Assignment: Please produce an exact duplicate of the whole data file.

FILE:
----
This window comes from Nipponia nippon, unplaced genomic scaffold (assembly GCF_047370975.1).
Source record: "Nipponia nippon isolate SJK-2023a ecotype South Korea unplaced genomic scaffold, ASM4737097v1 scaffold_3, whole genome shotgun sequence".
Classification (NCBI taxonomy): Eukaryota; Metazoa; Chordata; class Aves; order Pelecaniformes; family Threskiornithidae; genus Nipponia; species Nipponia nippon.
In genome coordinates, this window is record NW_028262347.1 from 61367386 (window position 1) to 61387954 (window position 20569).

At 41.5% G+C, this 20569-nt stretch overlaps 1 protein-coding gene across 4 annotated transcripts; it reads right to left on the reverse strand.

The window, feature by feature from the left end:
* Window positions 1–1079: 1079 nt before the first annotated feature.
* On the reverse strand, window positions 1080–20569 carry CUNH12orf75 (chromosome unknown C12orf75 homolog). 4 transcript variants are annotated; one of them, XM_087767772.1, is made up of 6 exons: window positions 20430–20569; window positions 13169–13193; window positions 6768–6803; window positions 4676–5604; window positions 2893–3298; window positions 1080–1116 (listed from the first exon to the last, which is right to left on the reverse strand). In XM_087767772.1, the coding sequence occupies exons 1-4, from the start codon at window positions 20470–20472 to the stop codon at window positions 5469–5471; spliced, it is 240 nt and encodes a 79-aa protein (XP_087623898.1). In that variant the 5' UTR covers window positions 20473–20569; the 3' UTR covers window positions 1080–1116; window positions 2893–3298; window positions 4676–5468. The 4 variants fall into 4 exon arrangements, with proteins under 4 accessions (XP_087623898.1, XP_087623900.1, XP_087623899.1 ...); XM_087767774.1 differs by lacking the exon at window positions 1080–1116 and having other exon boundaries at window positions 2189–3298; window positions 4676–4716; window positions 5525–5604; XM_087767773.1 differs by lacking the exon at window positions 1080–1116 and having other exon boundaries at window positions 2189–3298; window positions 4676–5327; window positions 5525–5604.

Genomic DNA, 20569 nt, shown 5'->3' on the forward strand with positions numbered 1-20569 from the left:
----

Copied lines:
This window comes from Nipponia nippon, unplaced genomic scaffold (assembly GCF_047370975.1).
Source record: "Nipponia nippon isolate SJK-2023a ecotype South Korea unplaced genomic scaffold, ASM4737097v1 scaffold_3, whole genome shotgun sequence".
Classification (NCBI taxonomy): Eukaryota; Metazoa; Chordata; class Aves; order Pelecaniformes; family Threskiornithidae; genus Nipponia; species Nipponia nippon.
In genome coordinates, this window is record NW_028262347.1 from 61367386 (window position 1) to 61387954 (window position 20569).

At 41.5% G+C, this 20569-nt stretch overlaps 1 protein-coding gene across 4 annotated transcripts; it reads right to left on the reverse strand.

The window, feature by feature from the left end:
* Window positions 1–1079: 1079 nt before the first annotated feature.
* On the reverse strand, window positions 1080–20569 carry CUNH12orf75 (chromosome unknown C12orf75 homolog). 4 transcript variants are annotated; one of them, XM_087767772.1, is made up of 6 exons: window positions 20430–20569; window positions 13169–13193; window positions 6768–6803; window positions 4676–5604; window positions 2893–3298; window positions 1080–1116 (listed from the first exon to the last, which is right to left on the reverse strand). In XM_087767772.1, the coding sequence occupies exons 1-4, from the start codon at window positions 20470–20472 to the stop codon at window positions 5469–5471; spliced, it is 240 nt and encodes a 79-aa protein (XP_087623898.1). In that variant the 5' UTR covers window positions 20473–20569; the 3' UTR covers window positions 1080–1116; window positions 2893–3298; window positions 4676–5468. The 4 variants fall into 4 exon arrangements, with proteins under 4 accessions (XP_087623898.1, XP_087623900.1, XP_087623899.1 ...); XM_087767774.1 differs by lacking the exon at window positions 1080–1116 and having other exon boundaries at window positions 2189–3298; window positions 4676–4716; window positions 5525–5604; XM_087767773.1 differs by lacking the exon at window positions 1080–1116 and having other exon boundaries at window positions 2189–3298; window positions 4676–5327; window positions 5525–5604.

Genomic DNA, 20569 nt, shown 5'->3' on the forward strand with positions numbered 1-20569 from the left: